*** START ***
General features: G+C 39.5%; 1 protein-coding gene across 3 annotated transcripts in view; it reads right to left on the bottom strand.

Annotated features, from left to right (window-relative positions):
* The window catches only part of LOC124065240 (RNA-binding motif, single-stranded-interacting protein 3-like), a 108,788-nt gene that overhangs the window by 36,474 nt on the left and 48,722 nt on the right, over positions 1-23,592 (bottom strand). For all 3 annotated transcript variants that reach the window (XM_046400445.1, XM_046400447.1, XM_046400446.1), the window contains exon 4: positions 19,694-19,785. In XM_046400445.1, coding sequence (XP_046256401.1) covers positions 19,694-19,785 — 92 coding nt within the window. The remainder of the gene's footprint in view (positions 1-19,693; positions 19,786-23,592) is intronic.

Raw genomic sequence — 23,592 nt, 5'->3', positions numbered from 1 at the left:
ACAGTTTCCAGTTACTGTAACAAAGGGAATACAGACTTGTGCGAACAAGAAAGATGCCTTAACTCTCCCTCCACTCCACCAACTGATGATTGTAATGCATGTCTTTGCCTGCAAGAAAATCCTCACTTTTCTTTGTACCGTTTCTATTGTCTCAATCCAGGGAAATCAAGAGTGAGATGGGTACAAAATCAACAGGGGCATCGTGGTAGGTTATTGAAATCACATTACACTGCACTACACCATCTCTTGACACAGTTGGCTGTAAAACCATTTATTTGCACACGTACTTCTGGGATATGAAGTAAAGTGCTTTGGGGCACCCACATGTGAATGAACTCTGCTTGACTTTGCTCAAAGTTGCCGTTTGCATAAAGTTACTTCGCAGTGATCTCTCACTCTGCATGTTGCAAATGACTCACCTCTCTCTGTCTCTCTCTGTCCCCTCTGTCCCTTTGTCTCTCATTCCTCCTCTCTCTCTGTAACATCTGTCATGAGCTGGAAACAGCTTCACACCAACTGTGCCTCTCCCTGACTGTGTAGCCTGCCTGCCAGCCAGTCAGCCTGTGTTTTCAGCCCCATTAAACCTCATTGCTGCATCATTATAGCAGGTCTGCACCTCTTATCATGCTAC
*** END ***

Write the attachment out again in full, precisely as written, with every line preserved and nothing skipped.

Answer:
General features: G+C 39.5%; 1 protein-coding gene across 3 annotated transcripts in view; it reads right to left on the bottom strand.

Annotated features, from left to right (window-relative positions):
* The window catches only part of LOC124065240 (RNA-binding motif, single-stranded-interacting protein 3-like), a 108,788-nt gene that overhangs the window by 36,474 nt on the left and 48,722 nt on the right, over positions 1-23,592 (bottom strand). For all 3 annotated transcript variants that reach the window (XM_046400445.1, XM_046400447.1, XM_046400446.1), the window contains exon 4: positions 19,694-19,785. In XM_046400445.1, coding sequence (XP_046256401.1) covers positions 19,694-19,785 — 92 coding nt within the window. The remainder of the gene's footprint in view (positions 1-19,693; positions 19,786-23,592) is intronic.

Raw genomic sequence — 23,592 nt, 5'->3', positions numbered from 1 at the left:
ACAGTTTCCAGTTACTGTAACAAAGGGAATACAGACTTGTGCGAACAAGAAAGATGCCTTAACTCTCCCTCCACTCCACCAACTGATGATTGTAATGCATGTCTTTGCCTGCAAGAAAATCCTCACTTTTCTTTGTACCGTTTCTATTGTCTCAATCCAGGGAAATCAAGAGTGAGATGGGTACAAAATCAACAGGGGCATCGTGGTAGGTTATTGAAATCACATTACACTGCACTACACCATCTCTTGACACAGTTGGCTGTAAAACCATTTATTTGCACACGTACTTCTGGGATATGAAGTAAAGTGCTTTGGGGCACCCACATGTGAATGAACTCTGCTTGACTTTGCTCAAAGTTGCCGTTTGCATAAAGTTACTTCGCAGTGATCTCTCACTCTGCATGTTGCAAATGACTCACCTCTCTCTGTCTCTCTCTGTCCCCTCTGTCCCTTTGTCTCTCATTCCTCCTCTCTCTCTGTAACATCTGTCATGAGCTGGAAACAGCTTCACACCAACTGTGCCTCTCCCTGACTGTGTAGCCTGCCTGCCAGCCAGTCAGCCTGTGTTTTCAGCCCCATTAAACCTCATTGCTGCATCATTATAGCAGGTCTGCACCTCTTATCATGCTAC